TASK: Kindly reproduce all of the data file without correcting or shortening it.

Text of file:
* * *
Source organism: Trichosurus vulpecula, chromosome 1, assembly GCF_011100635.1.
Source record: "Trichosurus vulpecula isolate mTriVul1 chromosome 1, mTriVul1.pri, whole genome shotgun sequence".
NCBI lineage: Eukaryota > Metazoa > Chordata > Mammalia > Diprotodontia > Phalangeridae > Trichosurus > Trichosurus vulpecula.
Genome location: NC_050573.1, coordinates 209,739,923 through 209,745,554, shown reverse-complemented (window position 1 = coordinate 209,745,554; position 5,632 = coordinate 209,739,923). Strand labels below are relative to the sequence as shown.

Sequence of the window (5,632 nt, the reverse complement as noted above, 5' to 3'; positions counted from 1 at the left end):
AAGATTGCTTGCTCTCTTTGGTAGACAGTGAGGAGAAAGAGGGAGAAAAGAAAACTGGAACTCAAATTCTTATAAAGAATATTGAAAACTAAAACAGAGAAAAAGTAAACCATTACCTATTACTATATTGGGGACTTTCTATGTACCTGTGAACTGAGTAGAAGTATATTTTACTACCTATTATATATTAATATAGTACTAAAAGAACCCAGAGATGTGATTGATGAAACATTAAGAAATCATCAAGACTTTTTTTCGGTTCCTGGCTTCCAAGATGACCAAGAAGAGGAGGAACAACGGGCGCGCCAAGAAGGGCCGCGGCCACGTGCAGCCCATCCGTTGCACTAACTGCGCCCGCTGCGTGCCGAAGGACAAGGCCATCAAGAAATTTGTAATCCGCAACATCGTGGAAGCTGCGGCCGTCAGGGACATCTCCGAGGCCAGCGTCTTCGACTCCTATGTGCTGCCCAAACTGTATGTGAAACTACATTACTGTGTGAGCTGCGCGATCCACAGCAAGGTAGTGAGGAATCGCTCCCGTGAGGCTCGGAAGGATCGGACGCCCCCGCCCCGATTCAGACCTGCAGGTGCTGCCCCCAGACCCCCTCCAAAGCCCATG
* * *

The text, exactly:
Source organism: Trichosurus vulpecula, chromosome 1, assembly GCF_011100635.1.
Source record: "Trichosurus vulpecula isolate mTriVul1 chromosome 1, mTriVul1.pri, whole genome shotgun sequence".
NCBI lineage: Eukaryota > Metazoa > Chordata > Mammalia > Diprotodontia > Phalangeridae > Trichosurus > Trichosurus vulpecula.
Genome location: NC_050573.1, coordinates 209,739,923 through 209,745,554, shown reverse-complemented (window position 1 = coordinate 209,745,554; position 5,632 = coordinate 209,739,923). Strand labels below are relative to the sequence as shown.

Sequence of the window (5,632 nt, the reverse complement as noted above, 5' to 3'; positions counted from 1 at the left end):
AAGATTGCTTGCTCTCTTTGGTAGACAGTGAGGAGAAAGAGGGAGAAAAGAAAACTGGAACTCAAATTCTTATAAAGAATATTGAAAACTAAAACAGAGAAAAAGTAAACCATTACCTATTACTATATTGGGGACTTTCTATGTACCTGTGAACTGAGTAGAAGTATATTTTACTACCTATTATATATTAATATAGTACTAAAAGAACCCAGAGATGTGATTGATGAAACATTAAGAAATCATCAAGACTTTTTTTCGGTTCCTGGCTTCCAAGATGACCAAGAAGAGGAGGAACAACGGGCGCGCCAAGAAGGGCCGCGGCCACGTGCAGCCCATCCGTTGCACTAACTGCGCCCGCTGCGTGCCGAAGGACAAGGCCATCAAGAAATTTGTAATCCGCAACATCGTGGAAGCTGCGGCCGTCAGGGACATCTCCGAGGCCAGCGTCTTCGACTCCTATGTGCTGCCCAAACTGTATGTGAAACTACATTACTGTGTGAGCTGCGCGATCCACAGCAAGGTAGTGAGGAATCGCTCCCGTGAGGCTCGGAAGGATCGGACGCCCCCGCCCCGATTCAGACCTGCAGGTGCTGCCCCCAGACCCCCTCCAAAGCCCATG